This is the latest in Emails being sent out by some groups that are focused on Open Space. We dont want to destroy Nature - just play in it.



Nature in the City MEDIA ALERT
Ecologically Destructive Bicycle Race

As if economic collapse, massive budget deficits, and continued Bush Administration attempts to gut the Endangered Species Act aren't enough, last weekend San Francisco's parks and natural areas were the scene of a massive act of ecological destruction.

"The participants in this bicycle event are so innocent--but to those of us who have been dedicating our lives to preserving the biological values of these areas, the race is anything but. The destructiveness of this activity is beyond describing, undoing what thousands of hours of our labor have accomplished, not to mention tens of thousands of years on the part of nature. It's gone." - Jake Sigg

See the SF Flow video of this uncontrolled and un-permitted mountain bike race. Websites for information about the race, held on November 16th, and attended by 400 people, include:

SF Dirt Lab

Soil Saloon

Flickr Images

Map of the Route

You know, it's ironic. Earlier today, I was cycling home with my two boys from school, and they were jumping, astride their little mountain bikes, off of every curb they could find. And now here I am, railing against 400 people who were just out to have a good time, by jumping their bikes along trails, free from the constant danger of death machines (automobiles).

But just like it's my job to teach my children how to ride safely on city streets, and to advocate for a reclaiming of the built environment for people, as opposed to cars, it's equally my job to be the voice for what's left of our great city's nature and biodiversity. And my friends, it ain't much. So I really hope that media, policy-makers and bicycle enthusiasts, particularly mountain bikers of course, will see reason and see that - just like McCain vs. Obama - we have a clear choice: 1. We take care of San Francisco's natural heritage, which includes making the necessary public investment to manage and monitor biodiversity, as well as recruit volunteer stewards and pursue aggressive local environmental education, or 2. We continue, as we have since the Spanish took the land from the Ohlone, to treat the Franciscan bioregion as something to be exploited, neglected, and dominated.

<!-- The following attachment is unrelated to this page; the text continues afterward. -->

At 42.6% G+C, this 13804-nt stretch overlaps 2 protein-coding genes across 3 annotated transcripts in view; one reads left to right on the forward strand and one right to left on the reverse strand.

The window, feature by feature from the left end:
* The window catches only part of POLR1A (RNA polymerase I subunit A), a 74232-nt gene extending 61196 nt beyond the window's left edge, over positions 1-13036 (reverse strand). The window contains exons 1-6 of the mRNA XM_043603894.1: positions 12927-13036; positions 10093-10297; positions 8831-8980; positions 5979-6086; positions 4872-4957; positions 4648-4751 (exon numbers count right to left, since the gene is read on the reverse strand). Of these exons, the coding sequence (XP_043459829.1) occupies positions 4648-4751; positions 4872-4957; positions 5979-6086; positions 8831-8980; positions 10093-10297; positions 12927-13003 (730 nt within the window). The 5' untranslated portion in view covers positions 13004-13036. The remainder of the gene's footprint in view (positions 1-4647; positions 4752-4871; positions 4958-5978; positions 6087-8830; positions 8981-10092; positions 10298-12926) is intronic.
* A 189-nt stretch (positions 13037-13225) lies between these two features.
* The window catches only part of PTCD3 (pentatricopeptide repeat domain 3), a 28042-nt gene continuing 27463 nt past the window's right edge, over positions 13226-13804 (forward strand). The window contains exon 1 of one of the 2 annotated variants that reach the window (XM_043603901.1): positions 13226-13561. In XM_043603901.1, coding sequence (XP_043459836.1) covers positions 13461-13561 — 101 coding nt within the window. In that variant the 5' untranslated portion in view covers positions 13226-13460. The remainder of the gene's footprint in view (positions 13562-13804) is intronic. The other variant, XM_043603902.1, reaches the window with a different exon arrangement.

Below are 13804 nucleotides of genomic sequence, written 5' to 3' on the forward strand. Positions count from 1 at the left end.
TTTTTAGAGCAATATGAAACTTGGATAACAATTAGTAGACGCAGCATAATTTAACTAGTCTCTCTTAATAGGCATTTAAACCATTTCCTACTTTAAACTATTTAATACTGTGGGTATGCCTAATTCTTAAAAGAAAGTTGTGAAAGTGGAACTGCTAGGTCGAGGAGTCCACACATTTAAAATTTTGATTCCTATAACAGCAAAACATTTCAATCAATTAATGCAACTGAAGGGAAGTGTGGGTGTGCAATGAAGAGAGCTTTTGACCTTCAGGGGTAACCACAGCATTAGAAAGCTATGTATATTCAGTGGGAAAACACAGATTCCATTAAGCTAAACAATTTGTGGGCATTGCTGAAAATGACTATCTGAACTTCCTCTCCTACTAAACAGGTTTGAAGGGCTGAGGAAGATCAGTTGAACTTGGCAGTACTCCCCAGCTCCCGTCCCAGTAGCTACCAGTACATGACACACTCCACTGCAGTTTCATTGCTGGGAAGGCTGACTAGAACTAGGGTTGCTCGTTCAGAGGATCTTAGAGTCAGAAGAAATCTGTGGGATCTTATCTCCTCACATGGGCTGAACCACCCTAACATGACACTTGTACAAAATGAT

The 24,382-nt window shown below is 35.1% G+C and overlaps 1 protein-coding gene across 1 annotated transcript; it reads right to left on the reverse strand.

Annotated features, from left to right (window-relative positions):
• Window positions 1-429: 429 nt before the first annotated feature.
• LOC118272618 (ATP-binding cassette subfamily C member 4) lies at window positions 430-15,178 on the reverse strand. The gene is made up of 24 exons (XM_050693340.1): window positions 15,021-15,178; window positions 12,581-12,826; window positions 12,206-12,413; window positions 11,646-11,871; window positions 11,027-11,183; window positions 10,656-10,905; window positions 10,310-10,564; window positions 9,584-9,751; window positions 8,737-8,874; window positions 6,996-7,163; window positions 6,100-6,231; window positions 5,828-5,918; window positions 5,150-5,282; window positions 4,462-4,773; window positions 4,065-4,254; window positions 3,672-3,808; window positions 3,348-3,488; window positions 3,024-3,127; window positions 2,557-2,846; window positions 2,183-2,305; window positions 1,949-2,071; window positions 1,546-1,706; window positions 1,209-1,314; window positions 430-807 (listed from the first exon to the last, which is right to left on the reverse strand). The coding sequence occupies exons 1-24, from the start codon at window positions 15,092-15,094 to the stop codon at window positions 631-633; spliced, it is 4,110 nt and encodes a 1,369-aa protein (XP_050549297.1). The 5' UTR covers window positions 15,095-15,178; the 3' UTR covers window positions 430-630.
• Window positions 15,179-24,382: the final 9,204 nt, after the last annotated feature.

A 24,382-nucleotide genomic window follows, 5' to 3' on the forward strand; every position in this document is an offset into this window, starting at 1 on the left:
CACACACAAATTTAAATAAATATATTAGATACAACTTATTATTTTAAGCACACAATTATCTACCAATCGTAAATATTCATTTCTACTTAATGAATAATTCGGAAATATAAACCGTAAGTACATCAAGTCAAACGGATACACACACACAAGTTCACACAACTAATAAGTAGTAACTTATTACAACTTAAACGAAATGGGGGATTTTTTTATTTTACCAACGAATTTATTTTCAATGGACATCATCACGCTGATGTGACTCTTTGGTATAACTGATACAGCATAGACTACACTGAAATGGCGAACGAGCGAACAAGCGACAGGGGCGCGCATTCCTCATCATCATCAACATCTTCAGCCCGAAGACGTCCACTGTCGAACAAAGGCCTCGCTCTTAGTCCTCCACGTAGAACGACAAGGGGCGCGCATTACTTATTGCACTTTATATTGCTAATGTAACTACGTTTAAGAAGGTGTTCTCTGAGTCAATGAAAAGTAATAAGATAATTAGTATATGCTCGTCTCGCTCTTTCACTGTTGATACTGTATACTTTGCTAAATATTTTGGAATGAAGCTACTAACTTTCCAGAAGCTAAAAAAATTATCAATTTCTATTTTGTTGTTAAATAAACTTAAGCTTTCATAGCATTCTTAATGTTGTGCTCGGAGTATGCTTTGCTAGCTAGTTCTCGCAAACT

I'm actually hopeful because I imagine that the bicycle community in general is a more reasonable bunch than, for example, the off-leash dog walking advocates, who practically pushed through the tall glass windows of the Presidio's Golden Gate Club, during a GGNRA public meeting a few years back. After all, isn't the city's bicycle community in general a cultural ecological revolutionary bunch, who, in addition to wanting to take back the streets, become traffic, and drastically decrease our reliance on fossil fuels, they want to enjoy the wind in their hair, views of the bay, and smelling sweet wildflowers instead of diesel fumes?

Perhaps, but just like we will likely have strong resistance to licensing for-profit commercial dog walkers on our public lands, it's certain that some subset of the mountain biking community will be resistant to any control whatsoever of their urban eco-(destructive) transportation adventures.

The wholesale disconnection of us - people, from nature - all other things not produced by us, means that we feel that we are somehow separate from nature, and that we can just go about our business, and everything will be just fine. Not true, and what we at Nature in the City attempt to do is to break down the false, historical dichotomy between humans and the rest of nature, so that we can restore positive relationships with native plants and animals, and literally re-inhabit the land in ways that respect the other members of the natural world.

But we can't do this as a young scrappy, non-profit organization working with a few individual citizens. We need your help, the help of the media and the help of the City's decision-makers - politicians and department heads - to prioritize, finally, the conservation, restoration and stewardship of San Francisco's natural heritage.